THE FIRST ISSUE OF FIHRM-AP - Fighting to Write and Writing to Fight: Journalism as Discursive Resistance

Illustrators:  Amita Sevellaraja

Illustrators: Amita Sevellaraja

Author Profile – Fadhilah Fitri Primandari

Fadhilah Fitri Primandari is a democracy researcher at New Naratif. Together with her research team at New Naratif, she is currently researching on media freedom in Southeast Asia. Her analyses of Indonesian politics have appeared on notable platforms including the Australian Journal of Human Rights, East Asia Forum and New Mandala. Her research interests centre on the gendered aspects of democratisation and democratic consolidation, discursive institutionalism and feminist methodology.

About New Naratif

New Naratif is a movement for democracy, freedom of information and freedom of expression in Southeast Asia. We aim to make Southeast Asians proud of our region, our shared culture, and our shared history. We fight for the dignity and freedom of the Southeast Asian people by building a community of people across the region to imagine and articulate a better Southeast Asia.

New Naratif’s Research & Advocacy Department is currently carrying out a research project on media freedom in Southeast Asia. In December 2021, we published our first original research report, titled Envisioning Media Freedom and Independence: Narratives from Southeast Asia, which can be accessed at https://newnaratif.com/mediafreedom/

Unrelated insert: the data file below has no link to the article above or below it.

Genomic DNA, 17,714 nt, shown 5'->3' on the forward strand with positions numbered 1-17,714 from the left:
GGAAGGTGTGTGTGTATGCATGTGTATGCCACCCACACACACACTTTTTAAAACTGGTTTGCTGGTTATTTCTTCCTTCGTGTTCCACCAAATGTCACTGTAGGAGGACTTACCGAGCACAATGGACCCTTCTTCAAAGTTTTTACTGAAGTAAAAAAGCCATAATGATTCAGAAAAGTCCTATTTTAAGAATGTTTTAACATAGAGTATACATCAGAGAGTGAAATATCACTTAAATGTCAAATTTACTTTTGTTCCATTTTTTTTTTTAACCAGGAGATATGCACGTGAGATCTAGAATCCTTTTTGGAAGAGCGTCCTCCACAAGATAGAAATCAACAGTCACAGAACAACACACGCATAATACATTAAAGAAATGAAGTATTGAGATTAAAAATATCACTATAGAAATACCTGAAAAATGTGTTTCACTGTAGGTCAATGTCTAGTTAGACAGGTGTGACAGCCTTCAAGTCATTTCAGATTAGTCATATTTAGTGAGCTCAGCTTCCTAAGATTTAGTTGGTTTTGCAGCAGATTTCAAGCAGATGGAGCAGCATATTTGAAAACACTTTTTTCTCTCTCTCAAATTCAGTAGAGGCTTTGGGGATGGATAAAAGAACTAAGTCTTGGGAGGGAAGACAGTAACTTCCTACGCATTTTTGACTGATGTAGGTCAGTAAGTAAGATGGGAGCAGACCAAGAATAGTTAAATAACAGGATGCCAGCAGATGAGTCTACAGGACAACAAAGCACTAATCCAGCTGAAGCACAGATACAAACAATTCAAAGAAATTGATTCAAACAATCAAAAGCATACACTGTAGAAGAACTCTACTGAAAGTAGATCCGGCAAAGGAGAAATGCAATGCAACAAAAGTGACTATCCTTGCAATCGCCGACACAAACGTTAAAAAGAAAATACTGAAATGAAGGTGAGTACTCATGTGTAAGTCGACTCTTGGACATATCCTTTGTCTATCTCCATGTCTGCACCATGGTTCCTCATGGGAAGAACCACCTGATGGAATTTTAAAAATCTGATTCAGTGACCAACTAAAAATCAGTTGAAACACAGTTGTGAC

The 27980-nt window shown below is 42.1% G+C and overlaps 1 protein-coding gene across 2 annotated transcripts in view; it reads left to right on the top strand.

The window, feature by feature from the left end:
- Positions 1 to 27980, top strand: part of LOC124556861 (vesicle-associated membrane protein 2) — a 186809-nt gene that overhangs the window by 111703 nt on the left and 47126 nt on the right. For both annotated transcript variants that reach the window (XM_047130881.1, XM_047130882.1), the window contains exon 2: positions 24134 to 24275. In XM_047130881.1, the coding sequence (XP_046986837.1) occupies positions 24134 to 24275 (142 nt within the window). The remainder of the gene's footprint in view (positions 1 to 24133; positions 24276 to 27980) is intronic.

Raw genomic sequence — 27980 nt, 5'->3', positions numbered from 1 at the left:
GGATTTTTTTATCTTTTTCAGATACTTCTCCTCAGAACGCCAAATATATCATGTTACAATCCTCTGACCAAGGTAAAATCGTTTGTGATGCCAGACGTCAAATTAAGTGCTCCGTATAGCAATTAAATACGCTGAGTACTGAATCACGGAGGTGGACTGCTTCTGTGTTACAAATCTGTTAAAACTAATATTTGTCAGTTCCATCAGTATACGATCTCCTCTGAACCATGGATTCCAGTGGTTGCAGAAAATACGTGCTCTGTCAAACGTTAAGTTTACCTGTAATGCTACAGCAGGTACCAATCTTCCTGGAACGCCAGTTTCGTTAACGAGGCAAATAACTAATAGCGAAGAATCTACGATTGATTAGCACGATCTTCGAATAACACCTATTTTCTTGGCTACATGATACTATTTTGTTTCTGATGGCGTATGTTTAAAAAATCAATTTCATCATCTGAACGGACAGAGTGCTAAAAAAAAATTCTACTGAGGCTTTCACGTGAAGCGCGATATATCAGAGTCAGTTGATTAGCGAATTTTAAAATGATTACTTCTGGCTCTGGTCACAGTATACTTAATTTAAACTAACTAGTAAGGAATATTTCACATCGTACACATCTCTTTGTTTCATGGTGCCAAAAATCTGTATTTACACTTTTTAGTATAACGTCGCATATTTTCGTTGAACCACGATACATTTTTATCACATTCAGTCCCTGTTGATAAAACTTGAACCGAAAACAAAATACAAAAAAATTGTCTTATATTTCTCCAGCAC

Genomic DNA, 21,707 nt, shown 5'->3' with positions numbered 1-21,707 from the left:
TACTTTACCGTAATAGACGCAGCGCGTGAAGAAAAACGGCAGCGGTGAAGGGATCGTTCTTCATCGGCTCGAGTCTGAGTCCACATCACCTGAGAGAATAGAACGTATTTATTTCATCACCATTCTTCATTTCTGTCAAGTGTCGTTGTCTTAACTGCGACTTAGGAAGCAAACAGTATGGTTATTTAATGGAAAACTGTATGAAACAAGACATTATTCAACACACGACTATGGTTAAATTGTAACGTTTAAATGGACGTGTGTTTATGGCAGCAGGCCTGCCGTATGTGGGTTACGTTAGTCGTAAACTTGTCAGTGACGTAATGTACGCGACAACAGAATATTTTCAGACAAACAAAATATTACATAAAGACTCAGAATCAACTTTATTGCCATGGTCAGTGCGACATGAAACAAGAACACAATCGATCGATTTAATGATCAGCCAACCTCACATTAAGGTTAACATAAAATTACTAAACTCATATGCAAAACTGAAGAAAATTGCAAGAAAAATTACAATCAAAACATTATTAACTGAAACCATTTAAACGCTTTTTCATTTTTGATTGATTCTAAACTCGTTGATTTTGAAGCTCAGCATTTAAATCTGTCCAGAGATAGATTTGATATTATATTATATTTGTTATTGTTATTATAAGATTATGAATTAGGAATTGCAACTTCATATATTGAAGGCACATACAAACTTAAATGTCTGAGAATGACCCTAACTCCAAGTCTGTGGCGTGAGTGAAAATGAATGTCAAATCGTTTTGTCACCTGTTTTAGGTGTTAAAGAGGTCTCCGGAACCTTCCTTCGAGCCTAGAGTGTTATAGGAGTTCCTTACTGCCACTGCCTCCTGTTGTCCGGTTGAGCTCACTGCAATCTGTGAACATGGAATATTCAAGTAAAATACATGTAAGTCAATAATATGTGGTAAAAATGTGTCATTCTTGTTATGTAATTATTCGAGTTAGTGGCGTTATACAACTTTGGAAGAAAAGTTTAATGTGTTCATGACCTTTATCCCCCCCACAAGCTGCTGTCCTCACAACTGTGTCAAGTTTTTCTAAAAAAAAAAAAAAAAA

Independent journalists in Southeast Asia face various challenges, ranging from safety risks to censorship, to financial challenges to limitations imposed by their own newsrooms.[1] Our team’s discussions with 37 independent journalists and representatives of media outlets covering and/or from 8 Southeast Asian countries (Cambodia, Indonesia, Malaysia, Myanmar, the Philippines, Singapore, Thailand and Vietnam) throughout July and October 2021 revealed that many of our research participants attach meanings to their writing due the challenging terrains that they need to navigate. In this article, I argue that independent journalists in Southeast Asia engage in a discursive fight to write stories and at the same time, use their news stories to fight for a freer and more inclusive media space.